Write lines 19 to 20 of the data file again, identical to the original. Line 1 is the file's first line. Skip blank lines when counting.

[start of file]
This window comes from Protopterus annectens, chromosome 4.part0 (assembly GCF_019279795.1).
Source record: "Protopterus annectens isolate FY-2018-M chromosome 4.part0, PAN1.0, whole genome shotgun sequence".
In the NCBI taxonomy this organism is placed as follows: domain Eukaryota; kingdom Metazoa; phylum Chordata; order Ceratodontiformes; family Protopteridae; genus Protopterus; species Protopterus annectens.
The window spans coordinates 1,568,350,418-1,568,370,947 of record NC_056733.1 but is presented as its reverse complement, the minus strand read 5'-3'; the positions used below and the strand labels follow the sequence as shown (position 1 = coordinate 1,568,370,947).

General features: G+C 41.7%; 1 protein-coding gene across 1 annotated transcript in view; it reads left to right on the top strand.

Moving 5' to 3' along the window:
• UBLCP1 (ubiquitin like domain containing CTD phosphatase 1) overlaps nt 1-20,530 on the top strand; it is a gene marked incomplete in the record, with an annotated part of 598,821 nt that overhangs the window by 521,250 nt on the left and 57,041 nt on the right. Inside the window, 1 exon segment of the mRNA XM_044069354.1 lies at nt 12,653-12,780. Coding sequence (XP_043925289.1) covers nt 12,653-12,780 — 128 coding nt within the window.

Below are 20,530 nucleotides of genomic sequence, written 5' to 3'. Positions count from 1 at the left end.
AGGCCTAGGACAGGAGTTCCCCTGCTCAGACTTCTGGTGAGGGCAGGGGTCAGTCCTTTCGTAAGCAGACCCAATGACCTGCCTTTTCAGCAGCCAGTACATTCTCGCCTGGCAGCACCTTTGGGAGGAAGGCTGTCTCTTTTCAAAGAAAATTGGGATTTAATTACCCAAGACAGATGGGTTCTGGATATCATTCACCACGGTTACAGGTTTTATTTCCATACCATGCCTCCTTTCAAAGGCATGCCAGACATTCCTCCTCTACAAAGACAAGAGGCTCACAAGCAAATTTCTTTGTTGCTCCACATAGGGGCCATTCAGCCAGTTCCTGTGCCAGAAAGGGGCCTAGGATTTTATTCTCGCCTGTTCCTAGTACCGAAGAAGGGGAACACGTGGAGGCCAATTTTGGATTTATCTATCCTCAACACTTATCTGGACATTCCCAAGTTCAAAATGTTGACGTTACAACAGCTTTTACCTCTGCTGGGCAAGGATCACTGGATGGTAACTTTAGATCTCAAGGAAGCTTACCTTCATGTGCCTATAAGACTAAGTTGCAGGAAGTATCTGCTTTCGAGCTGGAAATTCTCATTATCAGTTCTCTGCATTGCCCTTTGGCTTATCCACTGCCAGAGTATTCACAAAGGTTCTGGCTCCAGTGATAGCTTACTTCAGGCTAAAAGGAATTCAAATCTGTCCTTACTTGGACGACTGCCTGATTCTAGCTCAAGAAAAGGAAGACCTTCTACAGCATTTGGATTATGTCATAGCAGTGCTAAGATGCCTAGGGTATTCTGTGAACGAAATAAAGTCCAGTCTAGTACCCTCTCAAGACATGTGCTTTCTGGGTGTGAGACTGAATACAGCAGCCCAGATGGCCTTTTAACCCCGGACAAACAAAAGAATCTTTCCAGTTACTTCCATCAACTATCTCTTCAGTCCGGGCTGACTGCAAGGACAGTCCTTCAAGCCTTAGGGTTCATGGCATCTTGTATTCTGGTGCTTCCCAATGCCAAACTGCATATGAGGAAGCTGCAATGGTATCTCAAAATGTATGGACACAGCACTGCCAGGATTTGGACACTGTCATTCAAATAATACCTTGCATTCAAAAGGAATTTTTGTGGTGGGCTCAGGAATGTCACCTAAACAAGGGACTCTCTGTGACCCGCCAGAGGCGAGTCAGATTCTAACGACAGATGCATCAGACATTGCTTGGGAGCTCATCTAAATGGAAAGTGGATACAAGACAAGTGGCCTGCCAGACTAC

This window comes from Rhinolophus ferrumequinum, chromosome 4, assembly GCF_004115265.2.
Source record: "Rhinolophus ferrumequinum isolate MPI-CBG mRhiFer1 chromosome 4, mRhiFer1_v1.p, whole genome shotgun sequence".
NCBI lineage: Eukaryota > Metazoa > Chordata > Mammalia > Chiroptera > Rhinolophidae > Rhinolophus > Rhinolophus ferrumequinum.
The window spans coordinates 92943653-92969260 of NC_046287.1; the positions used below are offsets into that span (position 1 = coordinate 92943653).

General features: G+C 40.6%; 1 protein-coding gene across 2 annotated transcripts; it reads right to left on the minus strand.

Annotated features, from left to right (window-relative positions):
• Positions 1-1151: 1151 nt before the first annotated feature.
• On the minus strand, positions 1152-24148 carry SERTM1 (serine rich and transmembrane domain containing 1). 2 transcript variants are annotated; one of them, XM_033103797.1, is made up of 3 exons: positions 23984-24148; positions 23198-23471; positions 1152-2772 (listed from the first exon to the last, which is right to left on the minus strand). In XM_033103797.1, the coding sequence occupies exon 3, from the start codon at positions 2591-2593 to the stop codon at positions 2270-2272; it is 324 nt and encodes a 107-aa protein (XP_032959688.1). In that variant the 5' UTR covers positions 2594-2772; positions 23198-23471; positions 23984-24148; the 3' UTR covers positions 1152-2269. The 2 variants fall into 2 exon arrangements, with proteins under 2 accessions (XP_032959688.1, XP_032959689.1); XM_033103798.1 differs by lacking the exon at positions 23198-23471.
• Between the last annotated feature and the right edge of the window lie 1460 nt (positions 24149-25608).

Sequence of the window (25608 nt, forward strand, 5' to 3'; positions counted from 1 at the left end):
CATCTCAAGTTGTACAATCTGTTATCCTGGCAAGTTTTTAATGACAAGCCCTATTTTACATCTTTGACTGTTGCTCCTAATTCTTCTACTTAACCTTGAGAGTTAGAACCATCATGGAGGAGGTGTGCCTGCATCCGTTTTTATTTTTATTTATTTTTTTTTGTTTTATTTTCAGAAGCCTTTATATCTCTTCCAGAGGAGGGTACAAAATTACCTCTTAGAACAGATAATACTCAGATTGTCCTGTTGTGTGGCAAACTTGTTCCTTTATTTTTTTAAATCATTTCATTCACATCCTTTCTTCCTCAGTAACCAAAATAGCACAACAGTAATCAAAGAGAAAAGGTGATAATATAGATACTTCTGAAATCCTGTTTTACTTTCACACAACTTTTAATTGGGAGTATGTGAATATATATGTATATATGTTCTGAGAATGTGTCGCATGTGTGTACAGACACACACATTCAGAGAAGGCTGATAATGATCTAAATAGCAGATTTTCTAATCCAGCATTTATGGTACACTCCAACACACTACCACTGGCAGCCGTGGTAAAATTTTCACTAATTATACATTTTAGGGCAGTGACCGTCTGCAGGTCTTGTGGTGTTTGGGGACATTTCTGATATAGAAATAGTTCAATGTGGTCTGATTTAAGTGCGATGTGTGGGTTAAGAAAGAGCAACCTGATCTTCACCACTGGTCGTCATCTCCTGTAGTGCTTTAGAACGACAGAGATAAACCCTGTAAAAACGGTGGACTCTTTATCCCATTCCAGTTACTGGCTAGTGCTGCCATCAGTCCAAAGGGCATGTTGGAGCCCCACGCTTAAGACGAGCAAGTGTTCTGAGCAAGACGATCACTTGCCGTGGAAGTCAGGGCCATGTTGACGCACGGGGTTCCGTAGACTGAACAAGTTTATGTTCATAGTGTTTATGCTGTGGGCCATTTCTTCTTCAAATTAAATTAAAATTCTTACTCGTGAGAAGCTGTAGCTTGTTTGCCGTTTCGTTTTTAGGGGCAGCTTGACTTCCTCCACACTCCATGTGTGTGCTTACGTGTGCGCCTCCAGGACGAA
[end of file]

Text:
Sequence of the window (25608 nt, forward strand, 5' to 3'; positions counted from 1 at the left end):
CATCTCAAGTTGTACAATCTGTTATCCTGGCAAGTTTTTAATGACAAGCCCTATTTTACATCTTTGACTGTTGCTCCTAATTCTTCTACTTAACCTTGAGAGTTAGAACCATCATGGAGGAGGTGTGCCTGCATCCGTTTTTATTTTTATTTATTTTTTTTTGTTTTATTTTCAGAAGCCTTTATATCTCTTCCAGAGGAGGGTACAAAATTACCTCTTAGAACAGATAATACTCAGATTGTCCTGTTGTGTGGCAAACTTGTTCCTTTATTTTTTTAAATCATTTCATTCACATCCTTTCTTCCTCAGTAACCAAAATAGCACAACAGTAATCAAAGAGAAAAGGTGATAATATAGATACTTCTGAAATCCTGTTTTACTTTCACACAACTTTTAATTGGGAGTATGTGAATATATATGTATATATGTTCTGAGAATGTGTCGCATGTGTGTACAGACACACACATTCAGAGAAGGCTGATAATGATCTAAATAGCAGATTTTCTAATCCAGCATTTATGGTACACTCCAACACACTACCACTGGCAGCCGTGGTAAAATTTTCACTAATTATACATTTTAGGGCAGTGACCGTCTGCAGGTCTTGTGGTGTTTGGGGACATTTCTGATATAGAAATAGTTCAATGTGGTCTGATTTAAGTGCGATGTGTGGGTTAAGAAAGAGCAACCTGATCTTCACCACTGGTCGTCATCTCCTGTAGTGCTTTAGAACGACAGAGATAAACCCTGTAAAAACGGTGGACTCTTTATCCCATTCCAGTTACTGGCTAGTGCTGCCATCAGTCCAAAGGGCATGTTGGAGCCCCACGCTTAAGACGAGCAAGTGTTCTGAGCAAGACGATCACTTGCCGTGGAAGTCAGGGCCATGTTGACGCACGGGGTTCCGTAGACTGAACAAGTTTATGTTCATAGTGTTTATGCTGTGGGCCATTTCTTCTTCAAATTAAATTAAAATTCTTACTCGTGAGAAGCTGTAGCTTGTTTGCCGTTTCGTTTTTAGGGGCAGCTTGACTTCCTCCACACTCCATGTGTGTGCTTACGTGTGCGCCTCCAGGACGAA